Over the past couple of years, Agbiz has indicated that South Africa had reached a decisive T-junction on its road into the future and that critical decisions were necessary to place the country on a sustainable growth and development path.
“Clearly, the wrong decisions have been made by certain government leaders, especially by the President with regard to nonsensical Cabinet reshuffles, putting the country on the wrong path and into a downward spiral of near-zero growth, increased unemployment and rating downgrades,” said Dr John Purchase, CEO of Agbiz.
Alleged corruption on a massive scale, combined with gross mismanagement at a number of major SOE’s, has effectively eroded business confidence in the country and dried up investment. Clearly, South Africa needs to make a 180˚ U-turn and get onto the right policies, legislation and governance road to meet its development and economic goals.
“In a way, the government itself realizes it has gone up a dead-end track and appointed a High-Level Panel to assess the country’s key legislation. And so over the past 21 months, the High Level Panel on the Assessment of Key Legislation and the Acceleration of Fundamental Change, which has been chaired by former President Kgalema Motlanthe, received numerous submissions from individuals, non-governmental organisations, academics, industry associations and many other organisations, including from Agbiz, on their experiences of key government programmes and legislation. The Report makes a number of telling findings and recommendations which could go a long way to reversing the dire situation that now confronts us. There is no doubt that the outcome of the upcoming ANC Elective Conference in mid-December 2017 will largely determine whether the political will exists to turn the country around,” Dr Purchase added.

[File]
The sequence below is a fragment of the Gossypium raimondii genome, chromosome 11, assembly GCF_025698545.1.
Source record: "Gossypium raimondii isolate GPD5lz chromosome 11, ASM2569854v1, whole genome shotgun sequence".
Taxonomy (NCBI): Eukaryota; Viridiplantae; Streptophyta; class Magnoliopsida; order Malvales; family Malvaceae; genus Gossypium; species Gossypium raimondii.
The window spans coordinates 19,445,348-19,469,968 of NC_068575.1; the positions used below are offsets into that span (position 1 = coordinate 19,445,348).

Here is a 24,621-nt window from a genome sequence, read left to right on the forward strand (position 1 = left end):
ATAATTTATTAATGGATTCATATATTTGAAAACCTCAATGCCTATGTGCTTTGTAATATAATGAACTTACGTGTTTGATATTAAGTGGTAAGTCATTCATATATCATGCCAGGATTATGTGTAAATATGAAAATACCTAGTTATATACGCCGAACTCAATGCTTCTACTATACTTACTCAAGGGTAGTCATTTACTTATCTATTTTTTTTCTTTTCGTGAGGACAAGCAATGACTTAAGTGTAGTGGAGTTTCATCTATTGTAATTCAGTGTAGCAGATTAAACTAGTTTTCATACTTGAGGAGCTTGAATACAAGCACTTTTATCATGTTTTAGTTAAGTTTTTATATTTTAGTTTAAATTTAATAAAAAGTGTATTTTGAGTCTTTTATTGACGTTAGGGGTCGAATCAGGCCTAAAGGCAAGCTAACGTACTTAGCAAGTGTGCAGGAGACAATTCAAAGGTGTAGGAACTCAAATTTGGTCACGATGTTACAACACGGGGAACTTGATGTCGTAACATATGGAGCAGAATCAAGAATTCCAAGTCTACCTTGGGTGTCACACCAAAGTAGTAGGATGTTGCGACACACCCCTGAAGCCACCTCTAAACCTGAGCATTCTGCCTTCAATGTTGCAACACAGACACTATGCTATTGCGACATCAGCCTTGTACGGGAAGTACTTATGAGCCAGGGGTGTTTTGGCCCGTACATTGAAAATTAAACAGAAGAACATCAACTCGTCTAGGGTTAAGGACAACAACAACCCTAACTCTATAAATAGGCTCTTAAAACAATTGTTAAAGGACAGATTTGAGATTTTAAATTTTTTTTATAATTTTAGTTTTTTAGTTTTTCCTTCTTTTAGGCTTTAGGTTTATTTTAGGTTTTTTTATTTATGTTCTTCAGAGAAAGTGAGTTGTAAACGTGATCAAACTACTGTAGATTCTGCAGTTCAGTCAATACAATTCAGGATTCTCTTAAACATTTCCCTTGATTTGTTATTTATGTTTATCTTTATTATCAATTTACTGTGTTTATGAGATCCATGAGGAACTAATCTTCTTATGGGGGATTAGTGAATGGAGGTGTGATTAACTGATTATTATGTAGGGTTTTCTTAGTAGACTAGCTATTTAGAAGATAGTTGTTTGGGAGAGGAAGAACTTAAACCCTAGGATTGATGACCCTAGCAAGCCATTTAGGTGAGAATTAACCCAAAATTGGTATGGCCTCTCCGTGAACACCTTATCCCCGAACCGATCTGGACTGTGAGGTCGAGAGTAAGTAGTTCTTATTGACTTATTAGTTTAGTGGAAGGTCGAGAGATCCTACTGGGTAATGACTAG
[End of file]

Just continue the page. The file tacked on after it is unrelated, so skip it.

AGRICULTURE AND AGRIBUSINESS PROSPECTS
It is against this backdrop that the Agribusiness and Agriculture sectors have had mixed fortunes across the country this past year. Generally, good rainfall in the summer rainfall region from early January 2017 resulted in the breaking of the disastrous 2015/2016 drought and a record maize crop of 17.4 million tons being realized. While considerably lower maize prices hit grain farmers hard, the lower prices benefitted various value chains enormously, including the poultry, dairy and red meat industries. This also led to food inflation decelerating from double-digit figures in 2016 to 5.3% year-on-year in October 2017.
Prospects for 2018 in the summer rainfall region are mixed, with fairly good rainfall in the northern and eastern regions, but the severe drought (again!) in the central and western producing areas is cause for concern. Given the current La Nina occurrence and favourable medium to long-term rainfall forecasts for the region, Agbiz remains optimistic that production conditions will generally be fairly favourable through 2018,” said Wandile Sihlobo, Agbiz Head of Agribusiness Research.
However, the continuing drought in especially the Western Cape, but also parts of the Northern and Eastern Cape, has impacted negatively on growth and employment in those regions. Prospects for the first half of 2018 in the Western Cape remain mixed and generally dim, with 2018 winter rainfall hopefully bringing relief to distressed farmers. The agribusiness sector is already experiencing the downturn in trading and business conditions.
“After hovering above the 50-points mark over the past five quarters, the Agbiz/IDC Agribusiness Confidence Index declined by 5 points to 49 in the fourth quarter of 2017. This essentially means agribusinesses are now more downbeat than upbeat about agribusiness conditions in the country. The Index was last seen in this contractionary territory during the drought seasons of 2015 and earlier part of 2016,” said Sihlobo.